Finally, review the list of transitive dependencies and exclude the ones you do not need. Use the following command to review the dependencies graph: gradle -q :MODULE:dependencies --configuration compile. Further details can be found in the Gradle documentation.

Other tips

Android Studio 3.0 includes the App Links Assistant tool, which can help to generate the necessary intent filters, and help in splitting the project into several modules. [3]

Once you got the instant app bundles under the size limit, it is the time to make sure the building process is up to date. Check that the application package and instant app APKs are signed using the “APK Signature Scheme v2“. If you sign the APKs using the latest version of the SDK tools, everything should be done automatically. However, if you manually sign the build artifacts you need to avoid using jarsigner and switch to apksigner instead.
And a few useful tips for adapting the app’s code to the instant runtime environment. Keep in mind that having a small branches of code for instant/installable applications, based on the InstantApps.isInstantApp(…), should be fine and typically does not make the source code unreadable (unless you abuse it, of course). Also, when using share intents make sure the code does not explicitly enumerate applications installed on the device, instant app security model does not allow that. Simply use regular Intent.createChooser() to present the list of all possible actions to the user.
The level of effort of developing an instant app for an existing Android application varies across developers and is heavily dependent on how your application is organized today. For some, it will be easy as your project is already organized as multiple modules. However, for some, the focus will be on reducing the code and resource assets size, and we have introduced tools and Android platform features above to help you with that.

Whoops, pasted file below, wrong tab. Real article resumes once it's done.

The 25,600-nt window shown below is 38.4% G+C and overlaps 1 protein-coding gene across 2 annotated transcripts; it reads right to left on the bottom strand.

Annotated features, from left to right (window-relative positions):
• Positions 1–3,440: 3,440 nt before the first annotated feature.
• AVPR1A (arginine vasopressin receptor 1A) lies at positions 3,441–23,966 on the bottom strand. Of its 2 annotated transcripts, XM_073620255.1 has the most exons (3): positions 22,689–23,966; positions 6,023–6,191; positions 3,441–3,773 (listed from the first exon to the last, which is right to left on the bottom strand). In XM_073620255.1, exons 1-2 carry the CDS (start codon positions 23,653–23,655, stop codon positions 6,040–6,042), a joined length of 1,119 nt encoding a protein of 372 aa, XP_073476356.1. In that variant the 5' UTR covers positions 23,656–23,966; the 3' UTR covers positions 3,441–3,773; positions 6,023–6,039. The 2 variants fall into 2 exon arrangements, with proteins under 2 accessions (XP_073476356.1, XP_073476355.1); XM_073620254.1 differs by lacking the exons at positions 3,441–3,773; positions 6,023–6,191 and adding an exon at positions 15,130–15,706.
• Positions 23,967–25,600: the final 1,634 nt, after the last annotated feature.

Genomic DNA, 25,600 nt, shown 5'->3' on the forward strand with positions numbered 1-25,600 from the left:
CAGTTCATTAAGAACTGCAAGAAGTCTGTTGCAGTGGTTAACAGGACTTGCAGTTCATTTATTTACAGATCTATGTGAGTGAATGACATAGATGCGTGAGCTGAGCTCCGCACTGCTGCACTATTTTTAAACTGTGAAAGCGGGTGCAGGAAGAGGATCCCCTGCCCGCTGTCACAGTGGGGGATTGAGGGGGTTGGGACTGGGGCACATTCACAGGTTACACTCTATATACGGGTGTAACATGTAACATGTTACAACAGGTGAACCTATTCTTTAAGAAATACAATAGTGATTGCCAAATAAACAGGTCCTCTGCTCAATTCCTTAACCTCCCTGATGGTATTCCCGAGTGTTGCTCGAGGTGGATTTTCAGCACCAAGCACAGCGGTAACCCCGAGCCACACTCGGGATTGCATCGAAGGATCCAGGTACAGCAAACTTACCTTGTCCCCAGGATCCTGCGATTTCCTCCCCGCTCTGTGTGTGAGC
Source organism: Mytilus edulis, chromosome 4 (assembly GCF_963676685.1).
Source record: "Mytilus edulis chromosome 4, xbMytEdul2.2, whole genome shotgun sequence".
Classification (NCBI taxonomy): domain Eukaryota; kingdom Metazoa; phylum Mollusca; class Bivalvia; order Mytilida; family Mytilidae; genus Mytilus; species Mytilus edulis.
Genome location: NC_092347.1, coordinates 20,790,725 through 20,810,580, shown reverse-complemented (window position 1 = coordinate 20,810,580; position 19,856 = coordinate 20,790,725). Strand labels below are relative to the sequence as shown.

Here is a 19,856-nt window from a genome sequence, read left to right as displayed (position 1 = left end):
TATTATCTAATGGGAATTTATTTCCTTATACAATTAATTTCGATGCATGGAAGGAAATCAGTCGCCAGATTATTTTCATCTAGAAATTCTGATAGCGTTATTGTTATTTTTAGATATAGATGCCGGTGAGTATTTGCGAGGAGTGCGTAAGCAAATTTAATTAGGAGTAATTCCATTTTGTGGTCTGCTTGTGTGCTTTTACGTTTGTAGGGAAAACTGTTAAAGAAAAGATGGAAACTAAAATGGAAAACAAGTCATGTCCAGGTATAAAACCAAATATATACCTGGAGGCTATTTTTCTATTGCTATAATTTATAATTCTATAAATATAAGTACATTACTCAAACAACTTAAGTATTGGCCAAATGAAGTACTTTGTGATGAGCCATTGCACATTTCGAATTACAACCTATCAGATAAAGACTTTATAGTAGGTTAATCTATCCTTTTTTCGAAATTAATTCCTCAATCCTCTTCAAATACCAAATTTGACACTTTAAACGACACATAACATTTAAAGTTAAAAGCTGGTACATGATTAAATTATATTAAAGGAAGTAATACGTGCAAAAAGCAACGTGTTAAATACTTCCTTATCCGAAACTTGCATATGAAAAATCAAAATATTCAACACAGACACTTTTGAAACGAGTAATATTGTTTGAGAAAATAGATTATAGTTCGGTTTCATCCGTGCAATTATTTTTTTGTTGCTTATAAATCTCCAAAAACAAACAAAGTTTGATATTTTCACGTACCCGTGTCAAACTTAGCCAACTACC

Hear from other developers using Android Instant Apps

Finally, check out these great posts by developers that have already built an instant app:

Visit the Android Developers website to get started with Android Instant Apps and check out more instant apps success stories from other developers.

Build a subscriptions business on Google Play with these new features and best practices

Android Developers August 14, 2017 android developers, Featured, Google Play, Google Play Billing, Google Play Console, Play Console, subscriptions

Posted by Tom Grinsted, Product Manager

Subscriptions can be a sustainable source of revenue, allowing you to invest in your long-term business growth with confidence. Subscription apps are growing rapidly on Google Play; the number of subscribers doubled in the last year and spend on subscriptions has increased 10-times over the past three years. To help the growing number of subscription businesses we’re seeing, we introduced the subscriptions dashboard in the Google Play Console at I/O 2017. Today, we’re adding three new subscription reports covering acquisition, retention, and cancellations to help you understand your data and make informed business decisions. Find information below on the new features, our updated best practices to help you grow your subscriptions business, and stories from other developers succeeding on Google Play.